Chaplains provide 'real arms & legs of God's love' to soldiers

by Carrie Blackaby |

(Courtesy photo.)Chaplain Major Stanton Trotter praying for a wounded soldier.

FORT LEE, Va. (Christian Examiner) -- With 25 years of military experience, Major Stanton Trotter has seen up close the growing demands made on U.S. Army personnel while the country has been engaged in various conflicts.

Deployed three times to Iraq and twice to Afghanistan as a chaplain, Trotter said soldiers face deployments far from family, the threat of death, and the emotional trauma of taking another human being's life.

"I don't think the general population realizes how much we've asked of our military," Trotter said. He is the one responsible for meeting the spiritual and emotional needs of the soldiers in his unit.

In the military, that is no easy task. Emotional trauma can run deep when loss of life is more than just a movie scene with a chance for a make-over -- and spiritual life is challenged by families living continents apart from each other for months at a time.

(Courtesy Photo)

"My main duties are to nurture the living, care for the wounded, and honor the fallen," Trotter told Christian Examiner. It was while he was studying for an undergraduate degree, the Army chaplain said he was "impressed that God had a work for me to do in the ministry."

So, following six years as a paratrooper in the 82nd Airborne division, Trotter became an Army chaplain. But those six years have served as a valuable entre to enlisted personnel, giving him credibility among the solders in his unit.

"Being enlisted for six years, I had exposure to Army life," he said. "I went through basic training. I experienced first-hand what it was like to be low on the totem pole. I could anticipate where they were going to need a touch from God, and what was going to be the biggest struggle for them."

Trotter said often what is required from army chaplains is their physical presence.

"The soldiers want their chaplain to be with them in the field," Trotter said. "They want them to be jumping from the same airplane, to be out in the field, and to experience the same life they have. When they see that, they can say 'this guy or gal is one of us and I can relate to them.'"

During deployments, physical proximity often means entering danger zones. Trotter was deployed during operation Anaconda, the first major American military operation in Afghanistan.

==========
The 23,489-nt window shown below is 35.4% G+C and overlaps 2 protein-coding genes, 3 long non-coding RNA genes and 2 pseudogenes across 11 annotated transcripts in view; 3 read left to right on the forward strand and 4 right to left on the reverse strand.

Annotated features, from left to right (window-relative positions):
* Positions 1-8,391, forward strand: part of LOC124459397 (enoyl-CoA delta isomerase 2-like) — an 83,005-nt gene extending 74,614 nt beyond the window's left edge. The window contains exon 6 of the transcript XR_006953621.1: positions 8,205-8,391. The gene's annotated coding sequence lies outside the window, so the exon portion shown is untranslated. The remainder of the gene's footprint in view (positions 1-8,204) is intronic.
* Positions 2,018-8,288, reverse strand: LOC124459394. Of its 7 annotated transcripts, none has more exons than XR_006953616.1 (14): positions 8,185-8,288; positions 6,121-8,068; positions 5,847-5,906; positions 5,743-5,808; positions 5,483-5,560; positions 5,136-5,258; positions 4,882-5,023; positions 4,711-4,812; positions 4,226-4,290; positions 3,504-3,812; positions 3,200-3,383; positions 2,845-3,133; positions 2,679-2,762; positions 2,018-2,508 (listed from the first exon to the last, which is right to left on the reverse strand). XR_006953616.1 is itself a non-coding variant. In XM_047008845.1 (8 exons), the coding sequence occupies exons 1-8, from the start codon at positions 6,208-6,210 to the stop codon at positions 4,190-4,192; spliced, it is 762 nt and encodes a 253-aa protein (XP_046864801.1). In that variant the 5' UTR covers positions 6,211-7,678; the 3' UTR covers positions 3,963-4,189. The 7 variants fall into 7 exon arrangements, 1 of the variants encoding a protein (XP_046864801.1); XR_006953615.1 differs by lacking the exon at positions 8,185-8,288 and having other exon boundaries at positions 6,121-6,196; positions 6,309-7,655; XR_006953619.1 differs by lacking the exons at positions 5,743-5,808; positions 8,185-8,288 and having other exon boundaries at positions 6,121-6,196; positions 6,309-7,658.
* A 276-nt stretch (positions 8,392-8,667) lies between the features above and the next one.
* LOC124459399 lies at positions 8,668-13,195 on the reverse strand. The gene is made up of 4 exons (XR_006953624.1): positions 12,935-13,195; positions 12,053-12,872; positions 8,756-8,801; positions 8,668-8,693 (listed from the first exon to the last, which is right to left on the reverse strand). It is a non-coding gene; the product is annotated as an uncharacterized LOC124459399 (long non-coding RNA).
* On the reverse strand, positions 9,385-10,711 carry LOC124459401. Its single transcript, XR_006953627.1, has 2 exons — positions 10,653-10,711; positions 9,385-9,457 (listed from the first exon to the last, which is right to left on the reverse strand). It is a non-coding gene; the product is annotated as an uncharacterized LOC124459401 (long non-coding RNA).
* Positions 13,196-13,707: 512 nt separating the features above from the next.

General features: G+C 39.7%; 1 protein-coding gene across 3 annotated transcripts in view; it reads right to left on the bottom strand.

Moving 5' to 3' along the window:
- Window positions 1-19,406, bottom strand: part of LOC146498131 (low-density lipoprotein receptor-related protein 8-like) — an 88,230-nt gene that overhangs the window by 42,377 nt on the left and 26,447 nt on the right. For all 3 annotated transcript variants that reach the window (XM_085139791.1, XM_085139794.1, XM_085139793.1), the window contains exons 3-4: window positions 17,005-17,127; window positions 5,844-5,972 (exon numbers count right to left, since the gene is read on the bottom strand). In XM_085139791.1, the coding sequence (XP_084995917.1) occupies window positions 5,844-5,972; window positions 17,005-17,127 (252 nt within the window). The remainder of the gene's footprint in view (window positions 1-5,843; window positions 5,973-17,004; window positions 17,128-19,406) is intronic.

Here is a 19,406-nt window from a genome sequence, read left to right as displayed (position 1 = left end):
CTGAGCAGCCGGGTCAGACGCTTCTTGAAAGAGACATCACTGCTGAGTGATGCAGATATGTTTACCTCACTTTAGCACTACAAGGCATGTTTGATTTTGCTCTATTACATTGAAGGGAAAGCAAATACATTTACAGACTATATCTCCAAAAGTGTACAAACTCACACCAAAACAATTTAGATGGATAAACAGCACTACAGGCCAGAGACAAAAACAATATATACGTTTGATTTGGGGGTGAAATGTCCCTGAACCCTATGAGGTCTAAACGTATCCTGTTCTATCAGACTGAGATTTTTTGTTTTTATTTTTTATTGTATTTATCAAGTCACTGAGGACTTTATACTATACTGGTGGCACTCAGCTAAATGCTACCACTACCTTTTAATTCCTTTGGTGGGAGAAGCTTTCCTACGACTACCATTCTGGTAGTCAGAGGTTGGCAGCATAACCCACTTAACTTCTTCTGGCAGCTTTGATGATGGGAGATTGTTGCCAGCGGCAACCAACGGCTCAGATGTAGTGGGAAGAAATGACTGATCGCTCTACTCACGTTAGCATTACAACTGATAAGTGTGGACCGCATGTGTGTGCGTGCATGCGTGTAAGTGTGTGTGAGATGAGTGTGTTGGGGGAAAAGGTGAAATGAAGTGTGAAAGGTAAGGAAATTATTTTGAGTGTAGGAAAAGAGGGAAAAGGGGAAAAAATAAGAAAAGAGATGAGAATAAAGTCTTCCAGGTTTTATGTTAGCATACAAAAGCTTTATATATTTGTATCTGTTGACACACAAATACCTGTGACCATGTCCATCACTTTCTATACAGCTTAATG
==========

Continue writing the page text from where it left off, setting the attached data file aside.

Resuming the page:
"There were times we were mortared," Trotter said. "A lot of my soldiers were wounded."

During his second deployment to Bagdad with the military police battalion, Trotter often went on missions with his battalion commander. They intentionally went to the most dangerous areas in order to comfort the troops.

Despite the danger, Trotter said he welcomed the opportunity for spiritual openness.

"When you talk about physical challenges, those are some of the most rewarding times for chaplains," Trotter said. "Soldiers' lives are really put in front of them. They're hungry to get right with God. They want the service their chaplain offers."

Trotter, like many others who serve overseas, struggles being away from his family.

"My second daughter was born one month after I left for deployment," he said. "Instead of 12 months, it was extended to 15 months. She was born and celebrated her first birthday before I came home."

When he is deployed, however, he is where the soldiers need him most -- and that's where he needs to be, said Trotter, who believes there has also been an increase in pressure on soldiers to maintain their presence in a number of places.

"Right now there's a feeling that to support our nation's interest, we are being sent lots of places, so the military is seeing this isn't going to stop," Trotter said. "We need to accept that the military is going to be a constant presence."

That constant demand means shorter turn-around time between deployments, he said, which makes military life more demanding today than in previous decades.

Eventually, the rigors and demands of military life wear on soldiers. With frequent deployments, it is often difficult for soldiers to address emotional needs. Some soldiers who are in battle must also confront the enormity of having taken a life on the battlefield.

"Killing another human being affects people more than you can possibly imagine," Trotter said. The effect of being involved in battle can affect a soldier immediately or a few years later -- but it will affect them "at some point," he said.

Though the timing is different for each, Trotter said, and his ministry of presence is nurturing and caring for soldiers, his primary aim is to point them to God.

"Chaplains provide the real arms and legs of God's love to these soldiers," Trotter said. "In many ways, we connect God to soldiers and soldiers to God."